Hoping to halt human trafficking
Human trafficking isn't a small-town issue. It doesn't happen in South Dakota. It happens in New York City or Las Vegas, but not at home.
That's the mind-set four Mitchell High School students are hoping to thwart, and based on results they've already seen from a months-long project, they're on the right track.
Seniors Brittany Robinson and Bailey Kahler, along with sophomores Regan Waddell and Kelsey Dahme, recently launched a project in conjunction with an extracurricular club, Health Occupational Students of America (HOSA), taking a deeper look at human trafficking, its effects and how to help victims.
"I think all of us had heard speakers about human trafficking, which is where our interest maybe came from," Kahler said. "It is becoming more popular in South Dakota, like at the bike rally in Sturgis is one of the biggest places for it and that's right here in South Dakota. It's becoming more of an issue and I don't think people are aware that issue is here, too."
The group began their community awareness project in December, doing extensive research on the subject. Then they began relaying the information to others, from classmates to church groups to adults in the community. They launched a Facebook page for the project, sold bracelets with plans to donate profits to a human trafficking organization, conducted surveys, created informational posters and invited in a nationally known speaker to Dakota Wesleyan University on Wednesday night to help educate people on the issue.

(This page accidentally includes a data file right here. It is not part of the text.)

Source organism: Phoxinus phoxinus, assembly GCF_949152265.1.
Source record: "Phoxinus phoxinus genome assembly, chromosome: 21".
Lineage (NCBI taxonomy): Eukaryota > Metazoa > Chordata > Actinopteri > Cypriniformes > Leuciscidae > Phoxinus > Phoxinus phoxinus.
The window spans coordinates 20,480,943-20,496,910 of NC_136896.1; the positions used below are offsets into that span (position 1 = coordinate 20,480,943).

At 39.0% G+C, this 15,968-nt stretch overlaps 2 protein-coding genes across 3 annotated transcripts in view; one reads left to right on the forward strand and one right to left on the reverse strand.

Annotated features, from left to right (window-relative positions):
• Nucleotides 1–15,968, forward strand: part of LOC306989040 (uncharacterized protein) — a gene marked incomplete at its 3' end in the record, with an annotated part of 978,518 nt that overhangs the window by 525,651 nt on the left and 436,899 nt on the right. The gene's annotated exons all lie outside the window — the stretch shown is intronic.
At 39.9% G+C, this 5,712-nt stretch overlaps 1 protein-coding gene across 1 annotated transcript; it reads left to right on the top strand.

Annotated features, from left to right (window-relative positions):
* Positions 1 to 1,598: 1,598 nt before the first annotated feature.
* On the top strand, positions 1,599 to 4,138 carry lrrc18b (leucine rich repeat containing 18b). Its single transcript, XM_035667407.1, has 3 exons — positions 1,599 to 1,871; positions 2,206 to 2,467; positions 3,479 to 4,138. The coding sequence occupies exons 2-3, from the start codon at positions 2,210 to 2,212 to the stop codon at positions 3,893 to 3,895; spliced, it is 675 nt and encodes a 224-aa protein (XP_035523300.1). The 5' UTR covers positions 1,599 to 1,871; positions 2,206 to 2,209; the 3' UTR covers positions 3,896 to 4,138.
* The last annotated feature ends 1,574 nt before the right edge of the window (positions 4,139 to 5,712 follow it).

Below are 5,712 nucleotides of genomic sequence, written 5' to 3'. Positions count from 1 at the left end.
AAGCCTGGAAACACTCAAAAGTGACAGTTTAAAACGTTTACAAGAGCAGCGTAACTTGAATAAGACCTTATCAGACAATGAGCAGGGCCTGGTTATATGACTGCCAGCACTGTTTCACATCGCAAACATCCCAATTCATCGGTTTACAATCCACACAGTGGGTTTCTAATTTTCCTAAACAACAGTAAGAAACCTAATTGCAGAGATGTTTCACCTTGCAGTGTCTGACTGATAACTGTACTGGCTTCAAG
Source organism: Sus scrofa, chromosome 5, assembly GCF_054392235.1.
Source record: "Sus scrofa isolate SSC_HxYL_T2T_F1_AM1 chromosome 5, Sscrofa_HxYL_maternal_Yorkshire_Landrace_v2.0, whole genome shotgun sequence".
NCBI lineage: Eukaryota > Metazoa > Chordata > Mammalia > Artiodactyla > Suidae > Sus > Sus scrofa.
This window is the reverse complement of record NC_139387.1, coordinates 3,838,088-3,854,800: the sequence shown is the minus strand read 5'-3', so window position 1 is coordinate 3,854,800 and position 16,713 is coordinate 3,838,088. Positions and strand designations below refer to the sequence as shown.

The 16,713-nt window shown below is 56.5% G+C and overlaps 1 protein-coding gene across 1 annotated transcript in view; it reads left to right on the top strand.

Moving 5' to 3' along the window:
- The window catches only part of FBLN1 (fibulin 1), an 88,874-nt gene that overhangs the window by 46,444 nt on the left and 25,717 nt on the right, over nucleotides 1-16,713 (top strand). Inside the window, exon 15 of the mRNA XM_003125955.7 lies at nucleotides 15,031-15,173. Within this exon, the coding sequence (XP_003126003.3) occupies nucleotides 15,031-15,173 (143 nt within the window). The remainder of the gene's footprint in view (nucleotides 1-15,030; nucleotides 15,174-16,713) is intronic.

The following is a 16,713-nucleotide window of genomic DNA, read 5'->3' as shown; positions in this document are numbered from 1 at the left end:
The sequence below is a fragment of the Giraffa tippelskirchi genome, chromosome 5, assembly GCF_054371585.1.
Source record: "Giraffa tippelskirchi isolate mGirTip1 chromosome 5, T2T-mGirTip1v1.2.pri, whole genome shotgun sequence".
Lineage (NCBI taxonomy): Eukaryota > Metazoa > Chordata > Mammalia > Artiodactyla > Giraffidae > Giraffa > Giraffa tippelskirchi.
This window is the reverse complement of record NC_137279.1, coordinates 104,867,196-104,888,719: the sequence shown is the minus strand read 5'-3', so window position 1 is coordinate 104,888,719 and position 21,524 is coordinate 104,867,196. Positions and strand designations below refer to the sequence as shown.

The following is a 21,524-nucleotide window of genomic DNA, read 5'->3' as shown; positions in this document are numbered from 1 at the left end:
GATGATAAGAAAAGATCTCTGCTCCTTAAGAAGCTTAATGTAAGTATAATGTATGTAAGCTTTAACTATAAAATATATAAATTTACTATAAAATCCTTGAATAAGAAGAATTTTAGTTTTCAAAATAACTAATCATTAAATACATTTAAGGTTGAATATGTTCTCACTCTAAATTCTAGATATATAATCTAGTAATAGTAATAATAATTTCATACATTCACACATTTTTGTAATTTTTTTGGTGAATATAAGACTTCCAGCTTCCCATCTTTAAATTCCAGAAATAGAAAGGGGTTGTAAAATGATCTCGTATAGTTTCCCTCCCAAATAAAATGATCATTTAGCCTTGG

The speaker, Gregg Stern, from Brookings, is part of Crisis Rescue International, a foundation that rescues people in the human trafficking circuit and helps them get to safety and rehabilitation services.
Through all of their work, the group said they've learned plenty, too.
"Some of the stories we found and heard about were really amazing," Robinson said. "There was a woman who noticed the signs of human trafficking in an airport and was able to stop it, and we were actually able to get in contact with her and we're sending her one of our bracelets."
Robinson, Kahler, Waddell and Dahme will present their project at the HOSA state convention April 5 and 6, and hope to place in the top three to advance to the national competition in June in Texas.
Regardless of the state competition's outcome, though, all said the project has shown them the reality of human trafficking and they're grateful for experience they've gained.
"I think it's really opened our eyes and lot of others' eyes, too," Dahme said. "We've put a lot of work in, really above and beyond what we had to, and it's all worth it."